Rey wouldn’t let up (as is her “persistent” way, LOL) re JJ and me contributing a poem post. I enjoy reading poetry, but not penning it. So, I thought a short story would be a fun, creative thing to do.
Sylvie and Sonie, only children of the same age, lived side by side in identical bungalows with small well-maintained backyards and lawns. Picket fences lined both—one in sea-green and one in azure-blue. Both attended the same middle school and both came from similar backgrounds; their parents had traveled from across the big pond to make “new lives in the great land of opportunity”.
While Sylvie’s were Austrian, Sonie’s were Greek. The fathers were stoic but hard-working construction laborers. Both drank, happily and heavily. The mothers worked in warehouses, one packaging meat products and the other stuffing olives; whereas Sylvie’s mom was angry and self-centered, and a devoted drinker of anything over 30-proof, Sonie’s was happy and creative, and drank nothing stronger than Greek coffee.
The parents were friends, not overly close, but close enough that they dropped by for chitchats and the odd family functions. Sylvie longed to have a mother like Sonie’s—a woman who designed dolls from apples, rags, and anything and everything at hand. The portly woman was talented and so easy to talk to, unlike her cyclonic mother, who could prove “unpleasant” at the best of times.
The fathers died within a year of each other; Sylvie’s succumbed to kidney cancer and Sonie’s was struck by a forklift. The mothers grew close—for a while.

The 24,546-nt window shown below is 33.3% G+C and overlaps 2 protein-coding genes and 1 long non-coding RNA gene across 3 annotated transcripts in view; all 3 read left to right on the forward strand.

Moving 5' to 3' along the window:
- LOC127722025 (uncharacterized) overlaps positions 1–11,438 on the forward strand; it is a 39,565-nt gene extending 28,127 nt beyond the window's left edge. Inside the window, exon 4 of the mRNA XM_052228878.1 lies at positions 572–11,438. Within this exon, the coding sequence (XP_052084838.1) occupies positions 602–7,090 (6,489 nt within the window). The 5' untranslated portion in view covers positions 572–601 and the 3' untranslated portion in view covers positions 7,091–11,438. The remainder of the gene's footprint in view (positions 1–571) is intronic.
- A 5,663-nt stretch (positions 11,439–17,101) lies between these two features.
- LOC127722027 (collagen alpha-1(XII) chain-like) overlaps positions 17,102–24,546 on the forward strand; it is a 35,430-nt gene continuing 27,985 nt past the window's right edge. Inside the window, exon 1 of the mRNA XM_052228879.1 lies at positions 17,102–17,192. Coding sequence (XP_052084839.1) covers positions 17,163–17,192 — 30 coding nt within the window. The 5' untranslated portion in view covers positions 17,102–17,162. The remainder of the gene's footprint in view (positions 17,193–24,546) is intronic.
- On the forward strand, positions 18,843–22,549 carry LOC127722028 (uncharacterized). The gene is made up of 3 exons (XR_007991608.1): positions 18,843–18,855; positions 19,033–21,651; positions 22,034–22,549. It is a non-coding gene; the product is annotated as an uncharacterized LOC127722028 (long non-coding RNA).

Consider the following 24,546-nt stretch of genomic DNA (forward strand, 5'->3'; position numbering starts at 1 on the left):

In their late teens, the good friends, who’d always laughingly called themselves sisters, parted ways when Sonie moved to L.A. with her mother. Daughter and mother had plans: to make names for themselves. Sylvie went to university and pursued a degree in literature; she had no idea what she’d do with it, but it seemed a good thing to do. The young ladies stayed in touch for a couple of years, but eventually moved on in their lives—to new friends and undertakings.
Sylvie loved her mother as far as she understood “love”; she was, after all, the woman who’d given birth to her. But she didn’t like her, and she was fairly certain her mother felt the same about her. Their tumultuous relationship did soften somewhat over the years after her father died, maybe because they lived together and realized they should make an effort to “get along”. As time passed, Sylvie continued to live with her . . . seeing to her needs and taking care of her . . . eventually, at the cost of her own life and health.
Sonie loved her mother, worshipped her in fact, and over the years their bond only grew stronger. They too lived together, did everything together, in fact. They held doll exhibits, wrote and published short stories, and even produced two short films. When Sonie’s mother died, a huge part of Sonie did, too. She was lost. Unable to function as an individual. She ate . . . and ate . . . and ate. Her health deteriorated . . . and then . . . she died.
Love—be it familial, friend-based, romantic—is a curious thing, defined and expressed in many ways. Oddly, it can prove as harmful or detrimental as it can be encouraging or inspiring. It can prompt pain and anguish, yet it can bring comfort and joy. Yes, love is a very curious thing.